And regarding financial conditions, we expect the Fed to begin to tolerate easing financial conditions, particularly since there is growing pushback against pushing up unemployment rates. This is something we are seeing with greater frequency and is noted by economist @DianeSwonk.
1Q23 EPS: Better than feared
1Q23 EPS revisions are down 6.4% in the past 3 months, but the half-full reality is this is better than the revisions for 3Q22 and 4Q22. The takeaway being that the headwinds that hurt profit visibility could be easing to an extent. We will have a better sense as we move through earnings season.
The largest drag to EPS in 1Q23 is Healthcare with EPS down 19%. And as shown below, the largest single revision downwards is Moderna.
- Healthcare is not being hit by the downturn in the economic cycle. The downturn in profits reflects the extraordinarily good earnings from 2021 and 2022.
- This makes comparisons more difficult.
And while only 32 companies have reported results so far:
- 84% are beating by a median of 7.7%, so it has been a good start.
2023 EPS: Positive comparisons in 2H23?
As for consensus forecasts, we know negative revisions are slowing to an extent. We will have a better sense once we hear from a broader set of companies.
- but 2H2023 is currently expected to see profits turn higher.
- this would be 3-4 quarters of negative YoY EPS and this is consistent with the profit recessions of 2016 and 2020
And as we noted, 7 of 11 sectors seem to have bottoming of EPS forecasts. This is similarly positive.
Global PMI: Bottoming, which we see boding well for profits in 2023
The JPM Global PMIs have turned up for 4 consecutive months as shown below. The Global Services PMI is what has turned higher and the manufacturing is still below 50, but hovering just below 50.
While US PMIs have been weakening (still), the chart below shows the Europe, parts of Asia and Latin America have already seen PMIs strengthen. With more than half of S&P 500 profits generated outside the US, this upturn in PMIs suggest global GDP should strengthen, which should help EPS.
ECONOMIC CALENDAR: Key is inflation, and April so far is “tame”
With the exception of the Atlanta Fed wage tracker, incoming data for inflation in April (March data) has been tame).
Key incoming data April
4/3 10am ISM Manufacturing Employment/Prices Paid MarchTame 4/4 10am ET JOLTS Job Openings (Feb)Tame 4/7 8:30am ET March employment reportTame 4/12 8:30am ET CPI MarchTame 4/12 2pm ET March FOMC MinutesTame 4/13 8:30am ET PPI March Tame
- 4/14 7am ET 1Q 2023 Earnings Season Begins
4/14 Atlanta Fed Wage Tracker MarchSemi-strong
- 4/14 10am ET U. Mich. March prelim 1-yr inflation
- 4/19 2:30pm ET Fed releases Beige Book
- 4/28 8:30am ET PCE March
In fact, incoming data on inflation has been soft since the start of March (the start Feb data) and supports the idea that the “hot” inflation readings in Jan (reported in Feb) was the anamoly.
Key incoming data for March 2023
3/7 10 am ET Powell testifies SenateHawkish 3/8 10am ET Powell testifies HouseNeutral 3/8 10am ET JOLTS Job Openings (Jan)Semi-strong 3/8 2pm ET Fed releases Beige BookSoft 3/10 8:30am ET Feb employment reportSoft 3/13 Feb NY Fed survey inflation exp.Soft 3/14 6am ET NFIB Feb small biz surveySoft 3/14 8:30am ET CPI FebTame 3/15 8:30am ET PPI FebTame 3/17 10am ET U. Mich. March prelim 1-yr inflationBIG DROP 3/22 2pm ET March FOMC rate decisionDOVISH 3/31 8:30am ET Core PCE deflator FebTame 3/31 10am ET U Mich. March final 1-yr inflationTame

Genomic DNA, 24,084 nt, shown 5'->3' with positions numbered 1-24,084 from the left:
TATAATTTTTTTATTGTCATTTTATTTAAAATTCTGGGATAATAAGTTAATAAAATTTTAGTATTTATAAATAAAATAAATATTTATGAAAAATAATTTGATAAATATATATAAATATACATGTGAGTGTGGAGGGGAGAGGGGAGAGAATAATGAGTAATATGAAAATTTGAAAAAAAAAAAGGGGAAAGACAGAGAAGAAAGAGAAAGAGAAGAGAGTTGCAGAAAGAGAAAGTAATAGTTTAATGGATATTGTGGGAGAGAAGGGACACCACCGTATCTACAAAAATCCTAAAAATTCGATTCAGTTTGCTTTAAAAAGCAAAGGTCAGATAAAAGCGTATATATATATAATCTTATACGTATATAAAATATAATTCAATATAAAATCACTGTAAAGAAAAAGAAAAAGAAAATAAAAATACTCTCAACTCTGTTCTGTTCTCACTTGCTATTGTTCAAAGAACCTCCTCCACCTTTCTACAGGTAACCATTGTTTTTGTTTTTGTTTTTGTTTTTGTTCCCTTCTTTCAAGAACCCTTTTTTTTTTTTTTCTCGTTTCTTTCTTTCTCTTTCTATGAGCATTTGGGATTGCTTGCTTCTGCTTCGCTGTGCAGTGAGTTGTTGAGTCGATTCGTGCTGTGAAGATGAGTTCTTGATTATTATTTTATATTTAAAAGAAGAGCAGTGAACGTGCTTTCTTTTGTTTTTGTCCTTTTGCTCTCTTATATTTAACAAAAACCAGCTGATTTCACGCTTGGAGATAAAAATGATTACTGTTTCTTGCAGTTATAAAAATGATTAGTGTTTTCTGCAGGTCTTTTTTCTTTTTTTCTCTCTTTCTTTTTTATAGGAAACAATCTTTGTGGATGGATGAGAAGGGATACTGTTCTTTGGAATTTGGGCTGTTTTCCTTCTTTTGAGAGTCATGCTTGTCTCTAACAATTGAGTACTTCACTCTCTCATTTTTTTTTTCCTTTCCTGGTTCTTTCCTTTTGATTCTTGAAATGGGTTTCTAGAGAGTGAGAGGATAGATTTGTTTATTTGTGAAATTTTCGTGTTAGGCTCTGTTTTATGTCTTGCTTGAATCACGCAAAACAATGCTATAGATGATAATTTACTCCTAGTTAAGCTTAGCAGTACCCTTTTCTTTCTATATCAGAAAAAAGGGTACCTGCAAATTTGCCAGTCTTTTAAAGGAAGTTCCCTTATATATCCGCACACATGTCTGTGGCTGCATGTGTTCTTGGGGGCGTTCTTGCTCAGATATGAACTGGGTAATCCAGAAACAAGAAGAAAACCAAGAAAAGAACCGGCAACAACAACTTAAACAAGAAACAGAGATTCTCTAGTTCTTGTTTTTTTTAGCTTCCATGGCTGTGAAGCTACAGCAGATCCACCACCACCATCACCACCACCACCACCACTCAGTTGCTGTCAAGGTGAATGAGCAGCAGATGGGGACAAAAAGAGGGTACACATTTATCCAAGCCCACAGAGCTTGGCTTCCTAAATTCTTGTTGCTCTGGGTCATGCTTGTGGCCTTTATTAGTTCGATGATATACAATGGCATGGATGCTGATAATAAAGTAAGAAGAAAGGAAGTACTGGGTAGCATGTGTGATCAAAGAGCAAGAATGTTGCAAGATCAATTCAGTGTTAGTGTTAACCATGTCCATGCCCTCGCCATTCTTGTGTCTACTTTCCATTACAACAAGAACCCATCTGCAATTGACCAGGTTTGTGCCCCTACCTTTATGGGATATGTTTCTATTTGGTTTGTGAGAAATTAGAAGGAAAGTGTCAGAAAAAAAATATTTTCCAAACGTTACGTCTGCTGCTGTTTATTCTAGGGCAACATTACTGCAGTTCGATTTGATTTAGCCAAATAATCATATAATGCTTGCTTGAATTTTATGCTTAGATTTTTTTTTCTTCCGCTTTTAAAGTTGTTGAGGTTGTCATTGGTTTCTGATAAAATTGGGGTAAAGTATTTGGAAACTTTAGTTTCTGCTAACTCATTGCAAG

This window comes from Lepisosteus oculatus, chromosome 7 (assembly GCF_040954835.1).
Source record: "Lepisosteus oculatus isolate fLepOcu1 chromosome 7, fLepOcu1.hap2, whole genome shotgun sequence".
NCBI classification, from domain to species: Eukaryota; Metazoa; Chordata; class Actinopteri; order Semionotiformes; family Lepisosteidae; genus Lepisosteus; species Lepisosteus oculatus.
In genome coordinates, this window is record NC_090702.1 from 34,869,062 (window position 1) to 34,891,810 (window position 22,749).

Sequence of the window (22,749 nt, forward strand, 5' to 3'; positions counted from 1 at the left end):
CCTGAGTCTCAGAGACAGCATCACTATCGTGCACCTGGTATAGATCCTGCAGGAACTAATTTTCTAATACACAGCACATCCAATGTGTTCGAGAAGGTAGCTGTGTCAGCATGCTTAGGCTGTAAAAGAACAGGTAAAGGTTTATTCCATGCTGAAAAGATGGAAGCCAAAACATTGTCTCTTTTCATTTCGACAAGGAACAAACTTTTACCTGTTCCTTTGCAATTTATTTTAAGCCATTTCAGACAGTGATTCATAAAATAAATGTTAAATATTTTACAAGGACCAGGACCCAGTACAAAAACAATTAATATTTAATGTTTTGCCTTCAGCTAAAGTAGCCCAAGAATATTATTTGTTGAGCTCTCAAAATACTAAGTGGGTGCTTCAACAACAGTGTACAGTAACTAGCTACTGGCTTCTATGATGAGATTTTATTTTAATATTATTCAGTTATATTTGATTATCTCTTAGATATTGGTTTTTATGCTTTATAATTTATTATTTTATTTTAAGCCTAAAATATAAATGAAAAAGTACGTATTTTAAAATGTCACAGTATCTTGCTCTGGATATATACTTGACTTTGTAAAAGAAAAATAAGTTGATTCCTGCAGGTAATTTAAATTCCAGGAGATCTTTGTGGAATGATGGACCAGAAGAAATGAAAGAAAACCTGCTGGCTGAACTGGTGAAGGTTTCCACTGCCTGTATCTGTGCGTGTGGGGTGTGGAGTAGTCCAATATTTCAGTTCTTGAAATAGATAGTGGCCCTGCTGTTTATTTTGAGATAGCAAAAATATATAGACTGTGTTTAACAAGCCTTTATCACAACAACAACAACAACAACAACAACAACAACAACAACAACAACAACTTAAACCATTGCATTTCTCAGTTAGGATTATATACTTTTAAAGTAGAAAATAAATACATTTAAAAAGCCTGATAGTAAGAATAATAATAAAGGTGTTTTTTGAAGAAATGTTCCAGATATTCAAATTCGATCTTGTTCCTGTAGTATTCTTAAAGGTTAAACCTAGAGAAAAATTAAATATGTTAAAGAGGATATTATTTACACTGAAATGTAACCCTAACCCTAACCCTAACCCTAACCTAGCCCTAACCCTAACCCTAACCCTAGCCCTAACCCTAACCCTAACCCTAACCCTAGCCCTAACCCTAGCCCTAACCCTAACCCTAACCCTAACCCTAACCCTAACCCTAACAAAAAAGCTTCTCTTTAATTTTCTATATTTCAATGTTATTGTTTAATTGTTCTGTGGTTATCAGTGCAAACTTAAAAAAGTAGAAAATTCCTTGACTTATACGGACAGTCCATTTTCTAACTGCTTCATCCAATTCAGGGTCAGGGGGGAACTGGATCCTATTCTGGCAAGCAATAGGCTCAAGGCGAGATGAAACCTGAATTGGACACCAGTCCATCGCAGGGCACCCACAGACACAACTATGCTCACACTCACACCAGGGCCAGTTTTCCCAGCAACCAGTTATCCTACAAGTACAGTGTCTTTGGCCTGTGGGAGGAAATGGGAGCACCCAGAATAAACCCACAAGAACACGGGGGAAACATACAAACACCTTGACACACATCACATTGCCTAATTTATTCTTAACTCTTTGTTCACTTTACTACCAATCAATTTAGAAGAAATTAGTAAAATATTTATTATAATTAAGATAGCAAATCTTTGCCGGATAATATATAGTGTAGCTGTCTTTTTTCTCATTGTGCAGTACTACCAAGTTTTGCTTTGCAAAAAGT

STRATEGY: Staying above 200 week moving average = good
The S&P 500 has been above its 200 week moving average for 25 weeks now as shown below. On Oct 12, 2022, the S&P 500 touched this level and has since moved higher.
In fact, as the table below shows, in the 12 instances of crossing above 200 week moving average and staying there for 25 weeks:
- S&P 500 higher in 12 of 12 instances
- for all periods, 1M, 3M, 6M and 12M
- doesn’t this sound like a bull market?
We arrived at “25 weeks” based upon the table below.
- since 1957, there have been multiple crosses above 200 week
- but many failed and led to new lows
- the longest of these “fake recoveries” is 13 weeks
- thus, we looked at 15 weeks as the threshold
STRATEGY: Cyclicals outperforming more than Defensives
We have highlighted the 2-yr relative performance of the major groups below and as shown, the leadership is more cyclical.
- Leading are Tech/FAANG, Energy, some Industrials, Materials and Staples.
- The drags on S&P 500 performance have been Utilities, Financials, Telecoms and Healthcare.
- In other words, the drags have been largely Defensives.
- This is counter to those saying this rally in 2023 is Defensive stocks.
And our base case for April remains a strong >4% rally, following the pattern of “Rule of 1st 5 days.” The Rule of 1st 5 days looks at years when S&P 500 gains >1.4% in 1st 5 days and is negative the prior year.
- This has happened 7 times since 1950: 1958, 1963, 1967, 1975, 2003, 2012 and 2019.
- Based upon those 7 years, April implied gain is +4.2% and was positive 6 of 7 times (only 2012, -0.7%). This implies +175 points, or S&P 500 >4,275 by the end of April.
A gain of 4%, or +172 points would put S&P 500 >4,250 by the end of the month. And we think this would ultimately force a bear capitulation.
37 GRANNY SHOTS: Updated list is below:
The revised 37 Granny shots are shown below. The list is sorted by the most attractive (most frequently cited) to least. To be a “Granny shot” the stock needs to appear in at least two portfolios. The list of tickers and their respective themes is shown below.
Communication Services: $GOOGL, $META, $OMC
Consumer Discretionary: $AMZN, $GRMN, $TSLA
Consumer Staples: $BF/B, $KO, $MNST, $PG, $PM
Energy: $DVN, $EOG, $MRO, $OXY, $PSX, $VLO, $XOM
Financials: $AXP, $JPM
Health Care: $AMGN, $HUM, $ISRG, $MRK, $UNH
Industrials: $GD, $JCI
Information Technology: $AAPL, $AMD, $CDNS, $CSCO, $KLAC, $MSFT, $NVDA, $PYPL
Real Estate: $AMT